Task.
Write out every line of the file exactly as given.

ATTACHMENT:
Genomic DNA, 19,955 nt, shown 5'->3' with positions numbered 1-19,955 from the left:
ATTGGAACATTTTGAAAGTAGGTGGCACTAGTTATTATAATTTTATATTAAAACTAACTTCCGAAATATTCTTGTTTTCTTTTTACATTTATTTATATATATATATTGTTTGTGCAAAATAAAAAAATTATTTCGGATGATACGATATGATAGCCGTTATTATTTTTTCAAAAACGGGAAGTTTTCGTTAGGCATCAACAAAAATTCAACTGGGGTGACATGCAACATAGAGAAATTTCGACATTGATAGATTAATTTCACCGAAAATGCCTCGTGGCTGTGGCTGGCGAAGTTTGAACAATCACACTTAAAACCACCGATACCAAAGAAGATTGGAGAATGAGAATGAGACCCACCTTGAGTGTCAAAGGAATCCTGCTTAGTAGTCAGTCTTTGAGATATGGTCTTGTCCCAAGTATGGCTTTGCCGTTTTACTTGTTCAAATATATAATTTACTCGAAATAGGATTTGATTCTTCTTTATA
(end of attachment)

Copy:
Genomic DNA, 19,955 nt, shown 5'->3' with positions numbered 1-19,955 from the left:
ATTGGAACATTTTGAAAGTAGGTGGCACTAGTTATTATAATTTTATATTAAAACTAACTTCCGAAATATTCTTGTTTTCTTTTTACATTTATTTATATATATATATTGTTTGTGCAAAATAAAAAAATTATTTCGGATGATACGATATGATAGCCGTTATTATTTTTTCAAAAACGGGAAGTTTTCGTTAGGCATCAACAAAAATTCAACTGGGGTGACATGCAACATAGAGAAATTTCGACATTGATAGATTAATTTCACCGAAAATGCCTCGTGGCTGTGGCTGGCGAAGTTTGAACAATCACACTTAAAACCACCGATACCAAAGAAGATTGGAGAATGAGAATGAGACCCACCTTGAGTGTCAAAGGAATCCTGCTTAGTAGTCAGTCTTTGAGATATGGTCTTGTCCCAAGTATGGCTTTGCCGTTTTACTTGTTCAAATATATAATTTACTCGAAATAGGATTTGATTCTTCTTTATA